British Clarinet Concertos

Charles Villiers STANFORD (1852-1924)
Clarinet Concerto Op.80 (1902) [21:15]
Gerald FINZI (1901-1956)
Concerto for Clarinet and String Orchestra Op.31 (1948-9) [28:07]
Malcolm ARNOLD (1921-2006)
Clarinet Concerto No.2 Op.115 (1974) [16:00]
BBC Symphony Orchestra/Michael Collins (clarinet)
rec. Blackheath Concert Halls, London, England, 5-6 January 2012 (Arnold; Finzi); Watford Colosseum, England, 4 April 2012 (Stanford)
CHANDOS CHAN10739 [65:45]
This disc brings together - uniquely - three of the very finest British Clarinet Concertos in marvellous performances caught in sumptuous Chandos sound. It’s a triumph for all concerned especially Michael Collins who not only plays quite brilliantly but directs the BBC Symphony Orchestra in works which are far from straightforward accompanying exercises. The result sounds effortless - certainly as a result of some top-notch musicianship and collaborative music-making.
Given the quality of the music recorded here it is not surprising that all of these works have received multiple accomplished recordings from numerous brilliant clarinettists it would be foolish to try select one as best of all. Suffice to say, this new release is magnificent in its own right. Part of the success is down to the intelligent programming. The three concertos are placed in chronological order and each presents different facets of the instrument's expressive range.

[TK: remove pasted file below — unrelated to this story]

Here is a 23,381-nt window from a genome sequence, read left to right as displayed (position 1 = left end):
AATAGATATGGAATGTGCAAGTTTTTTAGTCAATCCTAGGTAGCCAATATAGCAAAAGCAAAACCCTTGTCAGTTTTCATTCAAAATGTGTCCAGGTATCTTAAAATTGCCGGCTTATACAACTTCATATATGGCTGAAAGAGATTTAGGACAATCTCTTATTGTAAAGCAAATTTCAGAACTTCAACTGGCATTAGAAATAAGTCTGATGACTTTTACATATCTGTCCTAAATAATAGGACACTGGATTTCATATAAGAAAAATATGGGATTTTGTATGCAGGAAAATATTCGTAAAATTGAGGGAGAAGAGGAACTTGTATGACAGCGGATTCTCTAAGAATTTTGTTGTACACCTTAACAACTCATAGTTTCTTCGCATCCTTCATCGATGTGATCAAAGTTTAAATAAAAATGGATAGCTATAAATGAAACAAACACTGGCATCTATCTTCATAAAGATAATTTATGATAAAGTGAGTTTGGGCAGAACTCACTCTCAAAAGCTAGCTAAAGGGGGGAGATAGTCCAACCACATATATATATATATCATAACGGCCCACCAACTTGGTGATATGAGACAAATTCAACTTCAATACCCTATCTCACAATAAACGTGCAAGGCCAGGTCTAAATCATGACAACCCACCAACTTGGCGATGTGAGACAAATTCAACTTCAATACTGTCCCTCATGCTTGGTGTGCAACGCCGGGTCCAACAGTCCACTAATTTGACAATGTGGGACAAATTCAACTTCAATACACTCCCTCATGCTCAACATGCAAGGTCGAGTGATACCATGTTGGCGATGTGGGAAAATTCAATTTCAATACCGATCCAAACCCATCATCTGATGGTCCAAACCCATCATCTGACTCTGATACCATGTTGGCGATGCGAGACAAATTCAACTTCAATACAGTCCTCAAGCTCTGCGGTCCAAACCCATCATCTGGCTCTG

Nominally the Stanford Concerto is a 20th Century piece written as it was in 1902 but it faces resolutely towards the previous century. It was composed/inspired by Richard Mühlfield for whom Brahms wrote his late great spate of chamber works. Given Stanford’s admiration and musical debt to Brahms it is no surprise he would want to follow where the master led. In other works the gravitational pull of the German master could prove overwhelming but here Stanford finds an ideal balance by leavening the influence with original themes with enough of a hint of the Celt to result in something undeniably Romantic but also of great lyrical flow and individuality. Collins has technique to spare but the enduring impression of this disc is the sheer beauty of the sound he makes. In part - no doubt - he is helped by the skill of Stanford’s scoring which neatly leaves a ‘hole’ in the orchestration for the solo instrument to exploit. Indeed that composing skill is evident in all three works. Interestingly, I reviewed another Collins/Chandos disc not so long ago of a Berio orchestration of a Brahms Clarinet Sonata. There I felt Collins was fighting the orchestral texture - here he floats. The Chandos engineering is immaculate - rich and full but with ideal clarity too. Just listen at the very opening how the little trumpet fanfare figurations feature brightly in the orchestration without domineering. Here Chandos trump themselves and their previous recording in Ulster with Vernon Handley and Janet Hilton. Indeed they are cleaner and more lucid than the recording given to Emma Johnson on ASV.